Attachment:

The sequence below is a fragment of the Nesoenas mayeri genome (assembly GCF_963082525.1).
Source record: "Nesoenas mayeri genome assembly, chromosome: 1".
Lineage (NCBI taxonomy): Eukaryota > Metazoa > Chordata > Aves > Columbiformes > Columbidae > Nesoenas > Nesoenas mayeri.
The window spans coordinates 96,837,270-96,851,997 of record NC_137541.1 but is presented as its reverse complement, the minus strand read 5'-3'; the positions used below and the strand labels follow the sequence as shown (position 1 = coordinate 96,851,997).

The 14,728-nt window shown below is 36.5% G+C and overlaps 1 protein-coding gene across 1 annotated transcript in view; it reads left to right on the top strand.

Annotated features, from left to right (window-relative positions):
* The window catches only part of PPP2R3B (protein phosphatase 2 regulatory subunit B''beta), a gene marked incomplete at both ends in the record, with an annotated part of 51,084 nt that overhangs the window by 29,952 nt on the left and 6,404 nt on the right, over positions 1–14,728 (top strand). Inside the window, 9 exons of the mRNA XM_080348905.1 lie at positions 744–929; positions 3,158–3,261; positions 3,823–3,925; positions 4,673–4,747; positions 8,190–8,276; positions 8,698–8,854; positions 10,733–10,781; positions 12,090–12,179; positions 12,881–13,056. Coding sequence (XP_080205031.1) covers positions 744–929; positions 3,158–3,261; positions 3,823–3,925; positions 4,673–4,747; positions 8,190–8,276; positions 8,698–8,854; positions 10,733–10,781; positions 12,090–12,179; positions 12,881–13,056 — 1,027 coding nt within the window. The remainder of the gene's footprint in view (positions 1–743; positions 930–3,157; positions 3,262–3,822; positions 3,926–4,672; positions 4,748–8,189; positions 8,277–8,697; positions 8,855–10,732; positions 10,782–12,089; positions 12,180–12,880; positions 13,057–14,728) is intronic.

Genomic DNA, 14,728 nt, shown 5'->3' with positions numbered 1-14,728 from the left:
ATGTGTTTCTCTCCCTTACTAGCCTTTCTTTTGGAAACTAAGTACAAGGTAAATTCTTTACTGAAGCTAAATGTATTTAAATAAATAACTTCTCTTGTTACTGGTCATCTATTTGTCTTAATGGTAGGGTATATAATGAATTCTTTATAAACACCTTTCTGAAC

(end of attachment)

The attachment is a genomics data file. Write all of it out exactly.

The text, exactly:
The sequence below is a fragment of the Nesoenas mayeri genome (assembly GCF_963082525.1).
Source record: "Nesoenas mayeri genome assembly, chromosome: 1".
Lineage (NCBI taxonomy): Eukaryota > Metazoa > Chordata > Aves > Columbiformes > Columbidae > Nesoenas > Nesoenas mayeri.
The window spans coordinates 96,837,270-96,851,997 of record NC_137541.1 but is presented as its reverse complement, the minus strand read 5'-3'; the positions used below and the strand labels follow the sequence as shown (position 1 = coordinate 96,851,997).

The 14,728-nt window shown below is 36.5% G+C and overlaps 1 protein-coding gene across 1 annotated transcript in view; it reads left to right on the top strand.

Annotated features, from left to right (window-relative positions):
* The window catches only part of PPP2R3B (protein phosphatase 2 regulatory subunit B''beta), a gene marked incomplete at both ends in the record, with an annotated part of 51,084 nt that overhangs the window by 29,952 nt on the left and 6,404 nt on the right, over positions 1–14,728 (top strand). Inside the window, 9 exons of the mRNA XM_080348905.1 lie at positions 744–929; positions 3,158–3,261; positions 3,823–3,925; positions 4,673–4,747; positions 8,190–8,276; positions 8,698–8,854; positions 10,733–10,781; positions 12,090–12,179; positions 12,881–13,056. Coding sequence (XP_080205031.1) covers positions 744–929; positions 3,158–3,261; positions 3,823–3,925; positions 4,673–4,747; positions 8,190–8,276; positions 8,698–8,854; positions 10,733–10,781; positions 12,090–12,179; positions 12,881–13,056 — 1,027 coding nt within the window. The remainder of the gene's footprint in view (positions 1–743; positions 930–3,157; positions 3,262–3,822; positions 3,926–4,672; positions 4,748–8,189; positions 8,277–8,697; positions 8,855–10,732; positions 10,782–12,089; positions 12,180–12,880; positions 13,057–14,728) is intronic.

Genomic DNA, 14,728 nt, shown 5'->3' with positions numbered 1-14,728 from the left:
ATGTGTTTCTCTCCCTTACTAGCCTTTCTTTTGGAAACTAAGTACAAGGTAAATTCTTTACTGAAGCTAAATGTATTTAAATAAATAACTTCTCTTGTTACTGGTCATCTATTTGTCTTAATGGTAGGGTATATAATGAATTCTTTATAAACACCTTTCTGAAC